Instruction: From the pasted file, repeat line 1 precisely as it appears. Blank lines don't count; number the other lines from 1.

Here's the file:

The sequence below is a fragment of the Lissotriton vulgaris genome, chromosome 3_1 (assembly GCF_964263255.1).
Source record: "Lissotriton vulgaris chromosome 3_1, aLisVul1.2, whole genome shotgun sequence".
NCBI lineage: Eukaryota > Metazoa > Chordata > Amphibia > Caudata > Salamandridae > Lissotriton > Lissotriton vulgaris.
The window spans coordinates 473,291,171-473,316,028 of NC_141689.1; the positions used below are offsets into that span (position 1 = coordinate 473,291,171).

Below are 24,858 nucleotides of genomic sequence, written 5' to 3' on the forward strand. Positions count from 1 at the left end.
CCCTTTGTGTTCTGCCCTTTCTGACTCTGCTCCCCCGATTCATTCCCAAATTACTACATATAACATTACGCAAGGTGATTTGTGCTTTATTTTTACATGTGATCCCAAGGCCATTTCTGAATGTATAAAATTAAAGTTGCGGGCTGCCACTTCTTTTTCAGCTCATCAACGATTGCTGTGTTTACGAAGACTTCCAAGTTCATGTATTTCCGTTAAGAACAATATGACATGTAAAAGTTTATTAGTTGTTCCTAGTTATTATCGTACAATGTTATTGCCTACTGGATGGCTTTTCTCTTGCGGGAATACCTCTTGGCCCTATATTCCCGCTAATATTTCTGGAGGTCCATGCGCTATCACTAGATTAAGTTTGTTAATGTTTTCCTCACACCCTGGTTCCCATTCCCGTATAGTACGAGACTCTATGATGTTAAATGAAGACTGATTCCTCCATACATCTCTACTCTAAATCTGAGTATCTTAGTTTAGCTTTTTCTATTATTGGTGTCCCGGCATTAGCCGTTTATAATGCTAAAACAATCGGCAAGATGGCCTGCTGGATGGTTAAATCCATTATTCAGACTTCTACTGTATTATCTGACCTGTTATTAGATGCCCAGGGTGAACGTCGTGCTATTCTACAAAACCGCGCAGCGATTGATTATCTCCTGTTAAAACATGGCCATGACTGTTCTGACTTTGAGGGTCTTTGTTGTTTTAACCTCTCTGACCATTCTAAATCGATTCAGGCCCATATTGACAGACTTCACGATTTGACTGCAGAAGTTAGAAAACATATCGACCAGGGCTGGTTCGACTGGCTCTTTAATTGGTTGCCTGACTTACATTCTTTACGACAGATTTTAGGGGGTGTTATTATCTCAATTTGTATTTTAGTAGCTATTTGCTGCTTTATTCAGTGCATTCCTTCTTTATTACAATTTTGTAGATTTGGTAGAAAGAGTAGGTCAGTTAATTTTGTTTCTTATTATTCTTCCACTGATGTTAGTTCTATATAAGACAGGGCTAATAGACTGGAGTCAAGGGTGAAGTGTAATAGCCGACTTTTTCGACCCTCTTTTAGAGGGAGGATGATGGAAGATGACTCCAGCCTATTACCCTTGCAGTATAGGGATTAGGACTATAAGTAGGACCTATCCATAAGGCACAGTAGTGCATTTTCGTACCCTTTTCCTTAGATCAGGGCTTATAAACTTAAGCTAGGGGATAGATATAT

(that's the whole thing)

The sequence below is a fragment of the Lissotriton vulgaris genome, chromosome 3_1 (assembly GCF_964263255.1).